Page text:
And this is the problem with the whole thing and illogic of today’s outrage culture. FFS it’s nowhere near violence. Can you imagine what generations that saw real violence in wars would think of this? It’s an insult to anyone who has witnessed or been on the receiving end of real violence.

  5. Pat McKnight
    Posted September 24, 2018 at 11:51 am | Permalink

    Agreed, Jerry. The administrator is confused about the issue. This was a teachable moment & Frisch responded appropriately.

  6. TJR
    Posted September 24, 2018 at 11:52 am | Permalink

    I’ve come close to something like this when illustrating angles or slopes, but always go for the left arm holding the right arm down, as in Dr Strangelove. I’ll definitely have to avoid the “mein fuhrer I can walk” at the end.

  7. Ken Kukec
    Posted September 24, 2018 at 12:04 pm | Permalink

    Springtime for Frisch.

    Somebody needs to google “joke.”

    • Posted September 24, 2018 at 5:01 pm | Permalink

      “You are not authorized to see this page.”

  8. Ken Kukec
    Posted September 24, 2018 at 12:17 pm | Permalink

    “… and I grew up watching ‘Hogan’s Heroes’ …”

    In that case, Mr. Lauder, make like Sergeant Schultz and see nothing, ’cause you damn well know nothing.

    They should send him to the Eastern Front, along with Colonel Klink.

    • infiniteimprobabilit
      Posted September 24, 2018 at 10:48 pm | Permalink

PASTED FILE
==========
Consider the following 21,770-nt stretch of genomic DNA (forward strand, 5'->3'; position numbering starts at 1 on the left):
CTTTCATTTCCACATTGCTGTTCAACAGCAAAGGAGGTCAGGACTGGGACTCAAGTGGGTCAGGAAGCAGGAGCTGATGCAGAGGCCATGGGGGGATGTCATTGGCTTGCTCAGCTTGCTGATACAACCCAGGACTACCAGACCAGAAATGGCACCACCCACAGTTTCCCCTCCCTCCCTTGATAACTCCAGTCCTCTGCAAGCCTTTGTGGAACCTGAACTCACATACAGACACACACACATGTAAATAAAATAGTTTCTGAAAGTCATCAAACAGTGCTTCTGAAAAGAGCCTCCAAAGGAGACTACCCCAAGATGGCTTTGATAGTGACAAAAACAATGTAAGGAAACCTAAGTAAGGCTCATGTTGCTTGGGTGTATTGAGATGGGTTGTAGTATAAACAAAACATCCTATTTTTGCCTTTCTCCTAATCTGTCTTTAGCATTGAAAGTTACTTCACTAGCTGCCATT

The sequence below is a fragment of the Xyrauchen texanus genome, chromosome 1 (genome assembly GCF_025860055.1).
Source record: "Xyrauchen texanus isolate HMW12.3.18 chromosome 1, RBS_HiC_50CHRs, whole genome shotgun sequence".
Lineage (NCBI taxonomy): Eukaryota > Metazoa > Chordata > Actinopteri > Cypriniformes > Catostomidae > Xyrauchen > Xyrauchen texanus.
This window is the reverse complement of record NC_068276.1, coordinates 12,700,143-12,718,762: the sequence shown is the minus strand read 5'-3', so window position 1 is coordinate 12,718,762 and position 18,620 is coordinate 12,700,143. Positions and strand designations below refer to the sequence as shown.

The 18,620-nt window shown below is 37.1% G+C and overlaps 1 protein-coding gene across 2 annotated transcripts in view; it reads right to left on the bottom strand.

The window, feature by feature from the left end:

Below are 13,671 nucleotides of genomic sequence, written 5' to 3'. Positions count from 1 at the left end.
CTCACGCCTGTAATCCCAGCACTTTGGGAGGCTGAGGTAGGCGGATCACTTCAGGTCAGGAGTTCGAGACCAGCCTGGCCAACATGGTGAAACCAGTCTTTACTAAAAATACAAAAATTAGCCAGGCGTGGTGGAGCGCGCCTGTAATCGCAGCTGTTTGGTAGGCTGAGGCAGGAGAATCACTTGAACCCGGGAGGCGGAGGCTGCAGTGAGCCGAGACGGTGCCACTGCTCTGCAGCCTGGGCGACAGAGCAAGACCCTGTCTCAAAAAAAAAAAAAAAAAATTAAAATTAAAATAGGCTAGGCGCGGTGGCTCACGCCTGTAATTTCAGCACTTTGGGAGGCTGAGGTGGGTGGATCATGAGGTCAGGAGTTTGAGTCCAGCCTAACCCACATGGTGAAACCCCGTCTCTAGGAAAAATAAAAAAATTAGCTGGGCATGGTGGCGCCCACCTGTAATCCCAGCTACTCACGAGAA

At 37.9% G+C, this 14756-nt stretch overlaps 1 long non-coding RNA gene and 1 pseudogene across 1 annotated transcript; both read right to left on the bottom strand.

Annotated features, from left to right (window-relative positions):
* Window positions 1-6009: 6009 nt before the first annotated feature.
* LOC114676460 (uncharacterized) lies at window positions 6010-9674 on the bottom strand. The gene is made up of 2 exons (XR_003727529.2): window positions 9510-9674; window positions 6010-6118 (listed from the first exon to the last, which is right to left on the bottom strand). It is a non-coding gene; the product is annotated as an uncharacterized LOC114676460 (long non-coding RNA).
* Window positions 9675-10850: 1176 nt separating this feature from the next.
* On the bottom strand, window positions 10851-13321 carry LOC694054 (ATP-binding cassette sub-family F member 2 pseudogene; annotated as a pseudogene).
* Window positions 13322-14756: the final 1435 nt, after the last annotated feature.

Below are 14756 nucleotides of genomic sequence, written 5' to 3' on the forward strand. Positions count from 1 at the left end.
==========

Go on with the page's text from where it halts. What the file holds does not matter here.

Personally, I found Hogans Heroes in extremely bad taste. Maybe not quite as bad a making a sitcom in a concentration camp might have been, but I felt it massively trivialised the experiences of every POW by misrepresenting them as well-fed wisecracking smartasses who strolled through the war effortlessly fooling their totally incompetent German captors.

      So I don’t find Lauder’s claim that he watched Hogan’s Heroes as evidence of anything but a naive and retarded sense of humour; in fact, it disqualifies him from claiming to find offense in anybody else’s humour, however awkward or dubious it may be.

      Heil Lauder [/sarcasm]


  9. Randall Schenck
    Posted September 24, 2018 at 12:23 pm | Permalink

    All of the good comedians abandoned college campus years ago, with good reason.

  10. JonLynnHarvey
    Posted September 24, 2018 at 12:38 pm | Permalink

    I wonder if the school first fired him without all the info and then felt that had to cover their posterior.

    Very similar to the music festival conductor that was fired over accent jokes with his life-long friend

    • Diana MacPherson
      Posted September 24, 2018 at 1:06 pm | Permalink

      That story is horrible. One can’t even have a private joke with a friend or a “helpful” white person will tell on you.

      • BJ
        Posted September 24, 2018 at 1:49 pm | Permalink

        Not always a white person. Let’s not forget how Adria Richards got two people fired from their jobs for sharing a private and completely benign joke that she happened to overhear. Oh, and she also took their pictures and doxxed them on Twitter for good measure.

        • Diana MacPherson
          Posted September 24, 2018 at 1:51 pm | Permalink

          I was referring to this article in particular which identifies “a white woman” as the one who complained.

          • BJ
            Posted September 24, 2018 at 7:22 pm | Permalink

            Ah! Gotcha. Sorry.

  11. Posted September 24, 2018 at 12:47 pm | Permalink

    The problem is with school administrators. They are truly deranged and gutless.

  12. ThyroidPlanet
    Posted September 24, 2018 at 12:50 pm | Permalink

    “Some of the supportive students; it’s heartening to see such sentiments in students not yet in college [ sign content ] “


  13. garthdaisy